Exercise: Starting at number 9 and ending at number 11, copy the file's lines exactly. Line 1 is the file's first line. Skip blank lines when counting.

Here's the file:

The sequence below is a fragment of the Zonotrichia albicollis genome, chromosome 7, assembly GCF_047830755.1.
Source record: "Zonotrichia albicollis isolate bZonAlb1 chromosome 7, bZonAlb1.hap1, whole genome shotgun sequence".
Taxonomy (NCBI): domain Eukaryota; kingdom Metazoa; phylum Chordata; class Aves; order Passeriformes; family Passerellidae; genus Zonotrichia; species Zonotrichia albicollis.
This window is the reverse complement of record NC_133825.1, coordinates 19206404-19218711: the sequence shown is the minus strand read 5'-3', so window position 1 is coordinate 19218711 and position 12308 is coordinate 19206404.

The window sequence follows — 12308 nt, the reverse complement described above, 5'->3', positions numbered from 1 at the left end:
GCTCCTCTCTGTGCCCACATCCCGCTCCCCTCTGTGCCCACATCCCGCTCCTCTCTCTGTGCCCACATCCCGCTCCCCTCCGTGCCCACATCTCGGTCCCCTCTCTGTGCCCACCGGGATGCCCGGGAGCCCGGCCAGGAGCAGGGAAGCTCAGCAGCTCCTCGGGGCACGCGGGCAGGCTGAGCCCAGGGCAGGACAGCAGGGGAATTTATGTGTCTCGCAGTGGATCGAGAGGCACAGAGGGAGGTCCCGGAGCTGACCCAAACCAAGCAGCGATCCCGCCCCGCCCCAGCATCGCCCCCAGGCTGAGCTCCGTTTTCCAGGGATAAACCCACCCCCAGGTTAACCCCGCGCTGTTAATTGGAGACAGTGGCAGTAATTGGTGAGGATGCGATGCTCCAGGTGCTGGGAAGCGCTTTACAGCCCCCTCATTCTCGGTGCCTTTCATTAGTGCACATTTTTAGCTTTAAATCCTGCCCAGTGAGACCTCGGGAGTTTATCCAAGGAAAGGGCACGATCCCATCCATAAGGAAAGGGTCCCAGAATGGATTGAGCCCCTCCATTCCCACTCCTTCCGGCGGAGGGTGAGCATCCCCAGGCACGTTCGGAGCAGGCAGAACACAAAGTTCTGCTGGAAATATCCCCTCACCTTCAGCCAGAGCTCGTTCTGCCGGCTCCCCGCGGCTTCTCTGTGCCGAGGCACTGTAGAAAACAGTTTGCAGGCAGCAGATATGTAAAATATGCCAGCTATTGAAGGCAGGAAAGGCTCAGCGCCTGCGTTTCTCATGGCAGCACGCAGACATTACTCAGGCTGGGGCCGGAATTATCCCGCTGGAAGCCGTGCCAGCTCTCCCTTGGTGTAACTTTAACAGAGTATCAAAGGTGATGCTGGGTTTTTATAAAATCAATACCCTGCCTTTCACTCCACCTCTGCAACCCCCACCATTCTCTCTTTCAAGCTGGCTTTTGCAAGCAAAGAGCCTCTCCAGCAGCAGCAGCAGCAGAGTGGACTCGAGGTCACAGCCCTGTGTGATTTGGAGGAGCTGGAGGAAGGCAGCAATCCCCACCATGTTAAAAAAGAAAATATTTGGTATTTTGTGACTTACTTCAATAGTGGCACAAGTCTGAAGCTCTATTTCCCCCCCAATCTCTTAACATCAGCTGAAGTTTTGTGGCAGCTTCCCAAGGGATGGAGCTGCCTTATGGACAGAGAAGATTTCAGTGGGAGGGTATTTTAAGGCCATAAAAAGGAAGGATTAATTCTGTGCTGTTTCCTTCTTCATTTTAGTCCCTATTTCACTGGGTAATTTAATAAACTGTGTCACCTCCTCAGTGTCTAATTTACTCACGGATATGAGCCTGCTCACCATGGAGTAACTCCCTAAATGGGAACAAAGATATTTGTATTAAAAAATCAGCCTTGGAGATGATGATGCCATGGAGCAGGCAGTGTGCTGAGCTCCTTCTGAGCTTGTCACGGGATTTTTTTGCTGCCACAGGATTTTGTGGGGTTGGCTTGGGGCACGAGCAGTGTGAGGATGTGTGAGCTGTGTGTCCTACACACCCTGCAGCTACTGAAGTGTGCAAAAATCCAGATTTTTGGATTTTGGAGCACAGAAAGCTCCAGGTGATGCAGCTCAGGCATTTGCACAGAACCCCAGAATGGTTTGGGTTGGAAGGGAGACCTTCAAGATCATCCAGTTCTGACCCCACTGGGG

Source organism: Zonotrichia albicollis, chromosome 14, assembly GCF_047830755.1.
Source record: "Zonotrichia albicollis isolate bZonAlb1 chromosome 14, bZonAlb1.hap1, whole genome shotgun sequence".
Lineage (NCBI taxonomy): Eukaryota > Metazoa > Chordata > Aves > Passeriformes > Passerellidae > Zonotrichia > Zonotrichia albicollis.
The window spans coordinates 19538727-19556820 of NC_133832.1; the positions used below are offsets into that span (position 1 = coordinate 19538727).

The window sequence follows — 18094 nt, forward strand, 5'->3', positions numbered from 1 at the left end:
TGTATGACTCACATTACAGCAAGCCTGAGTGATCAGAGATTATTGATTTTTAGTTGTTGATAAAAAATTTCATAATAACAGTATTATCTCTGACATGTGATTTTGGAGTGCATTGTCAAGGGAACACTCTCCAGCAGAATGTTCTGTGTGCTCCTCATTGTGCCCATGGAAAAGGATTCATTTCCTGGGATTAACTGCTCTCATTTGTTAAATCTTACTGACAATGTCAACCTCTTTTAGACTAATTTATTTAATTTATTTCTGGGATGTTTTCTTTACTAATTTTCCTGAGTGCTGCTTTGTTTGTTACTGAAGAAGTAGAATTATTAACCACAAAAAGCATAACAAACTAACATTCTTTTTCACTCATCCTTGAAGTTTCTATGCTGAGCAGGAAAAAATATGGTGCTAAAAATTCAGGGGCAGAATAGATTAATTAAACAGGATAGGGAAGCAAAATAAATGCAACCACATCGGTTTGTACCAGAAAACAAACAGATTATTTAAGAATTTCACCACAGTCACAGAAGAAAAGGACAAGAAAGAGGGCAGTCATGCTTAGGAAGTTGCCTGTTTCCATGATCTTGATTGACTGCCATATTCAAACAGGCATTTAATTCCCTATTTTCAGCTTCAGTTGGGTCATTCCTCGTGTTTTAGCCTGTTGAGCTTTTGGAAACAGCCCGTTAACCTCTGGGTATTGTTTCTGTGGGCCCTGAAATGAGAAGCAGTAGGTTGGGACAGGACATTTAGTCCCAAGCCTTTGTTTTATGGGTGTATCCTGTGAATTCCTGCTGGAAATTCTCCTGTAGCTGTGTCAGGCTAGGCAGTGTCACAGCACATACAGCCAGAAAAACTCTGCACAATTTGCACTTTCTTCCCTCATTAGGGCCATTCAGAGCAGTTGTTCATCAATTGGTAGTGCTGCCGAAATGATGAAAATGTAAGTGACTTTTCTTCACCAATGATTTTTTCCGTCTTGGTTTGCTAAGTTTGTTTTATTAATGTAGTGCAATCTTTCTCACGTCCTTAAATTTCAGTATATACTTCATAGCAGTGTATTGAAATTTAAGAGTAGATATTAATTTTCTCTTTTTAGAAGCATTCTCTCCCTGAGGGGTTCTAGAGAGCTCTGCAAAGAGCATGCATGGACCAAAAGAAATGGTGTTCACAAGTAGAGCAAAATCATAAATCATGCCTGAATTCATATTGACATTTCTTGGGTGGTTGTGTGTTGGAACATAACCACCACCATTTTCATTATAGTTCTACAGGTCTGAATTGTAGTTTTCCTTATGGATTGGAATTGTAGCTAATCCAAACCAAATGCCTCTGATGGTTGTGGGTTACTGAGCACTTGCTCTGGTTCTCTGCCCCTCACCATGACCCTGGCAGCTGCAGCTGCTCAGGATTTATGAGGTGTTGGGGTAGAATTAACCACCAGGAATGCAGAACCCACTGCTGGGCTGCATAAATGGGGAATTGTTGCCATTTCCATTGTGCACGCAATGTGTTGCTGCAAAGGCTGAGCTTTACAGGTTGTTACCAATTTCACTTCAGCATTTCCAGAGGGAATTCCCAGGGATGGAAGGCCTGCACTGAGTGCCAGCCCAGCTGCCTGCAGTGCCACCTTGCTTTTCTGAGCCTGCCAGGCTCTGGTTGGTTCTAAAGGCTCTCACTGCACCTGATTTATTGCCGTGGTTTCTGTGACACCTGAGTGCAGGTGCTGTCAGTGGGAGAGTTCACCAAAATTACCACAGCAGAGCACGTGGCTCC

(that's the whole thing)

Lineage (NCBI taxonomy): Eukaryota > Metazoa > Chordata > Aves > Passeriformes > Passerellidae > Zonotrichia > Zonotrichia albicollis.
The window spans coordinates 19538727-19556820 of NC_133832.1; the positions used below are offsets into that span (position 1 = coordinate 19538727).

The window sequence follows — 18094 nt, forward strand, 5'->3', positions numbered from 1 at the left end: